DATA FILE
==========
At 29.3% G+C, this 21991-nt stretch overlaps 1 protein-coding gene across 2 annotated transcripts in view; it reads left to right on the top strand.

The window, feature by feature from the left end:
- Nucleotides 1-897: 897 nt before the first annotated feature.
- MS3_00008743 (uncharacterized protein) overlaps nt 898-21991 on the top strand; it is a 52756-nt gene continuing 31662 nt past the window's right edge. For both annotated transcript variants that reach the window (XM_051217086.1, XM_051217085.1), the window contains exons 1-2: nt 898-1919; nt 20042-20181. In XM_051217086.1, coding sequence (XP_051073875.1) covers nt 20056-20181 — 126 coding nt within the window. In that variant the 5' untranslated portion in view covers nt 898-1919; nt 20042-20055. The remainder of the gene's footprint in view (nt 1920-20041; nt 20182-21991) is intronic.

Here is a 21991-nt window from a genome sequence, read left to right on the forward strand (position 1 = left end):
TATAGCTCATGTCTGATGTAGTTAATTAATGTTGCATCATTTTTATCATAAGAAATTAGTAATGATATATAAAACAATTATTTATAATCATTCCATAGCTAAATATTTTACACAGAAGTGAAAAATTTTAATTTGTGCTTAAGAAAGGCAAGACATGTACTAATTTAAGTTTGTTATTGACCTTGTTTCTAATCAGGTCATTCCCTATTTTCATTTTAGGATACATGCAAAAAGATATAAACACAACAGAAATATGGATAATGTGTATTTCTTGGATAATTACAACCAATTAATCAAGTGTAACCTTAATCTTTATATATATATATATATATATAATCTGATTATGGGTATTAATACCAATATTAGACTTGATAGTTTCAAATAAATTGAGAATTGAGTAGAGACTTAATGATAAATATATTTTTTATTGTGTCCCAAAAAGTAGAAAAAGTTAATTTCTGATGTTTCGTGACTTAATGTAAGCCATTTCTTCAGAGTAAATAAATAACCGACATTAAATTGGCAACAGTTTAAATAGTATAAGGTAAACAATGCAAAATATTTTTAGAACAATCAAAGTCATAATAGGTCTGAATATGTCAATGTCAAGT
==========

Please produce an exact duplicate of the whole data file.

At 29.3% G+C, this 21991-nt stretch overlaps 1 protein-coding gene across 2 annotated transcripts in view; it reads left to right on the top strand.

The window, feature by feature from the left end:
- Nucleotides 1-897: 897 nt before the first annotated feature.
- MS3_00008743 (uncharacterized protein) overlaps nt 898-21991 on the top strand; it is a 52756-nt gene continuing 31662 nt past the window's right edge. For both annotated transcript variants that reach the window (XM_051217086.1, XM_051217085.1), the window contains exons 1-2: nt 898-1919; nt 20042-20181. In XM_051217086.1, coding sequence (XP_051073875.1) covers nt 20056-20181 — 126 coding nt within the window. In that variant the 5' untranslated portion in view covers nt 898-1919; nt 20042-20055. The remainder of the gene's footprint in view (nt 1920-20041; nt 20182-21991) is intronic.

Here is a 21991-nt window from a genome sequence, read left to right on the forward strand (position 1 = left end):
TATAGCTCATGTCTGATGTAGTTAATTAATGTTGCATCATTTTTATCATAAGAAATTAGTAATGATATATAAAACAATTATTTATAATCATTCCATAGCTAAATATTTTACACAGAAGTGAAAAATTTTAATTTGTGCTTAAGAAAGGCAAGACATGTACTAATTTAAGTTTGTTATTGACCTTGTTTCTAATCAGGTCATTCCCTATTTTCATTTTAGGATACATGCAAAAAGATATAAACACAACAGAAATATGGATAATGTGTATTTCTTGGATAATTACAACCAATTAATCAAGTGTAACCTTAATCTTTATATATATATATATATATATAATCTGATTATGGGTATTAATACCAATATTAGACTTGATAGTTTCAAATAAATTGAGAATTGAGTAGAGACTTAATGATAAATATATTTTTTATTGTGTCCCAAAAAGTAGAAAAAGTTAATTTCTGATGTTTCGTGACTTAATGTAAGCCATTTCTTCAGAGTAAATAAATAACCGACATTAAATTGGCAACAGTTTAAATAGTATAAGGTAAACAATGCAAAATATTTTTAGAACAATCAAAGTCATAATAGGTCTGAATATGTCAATGTCAAGT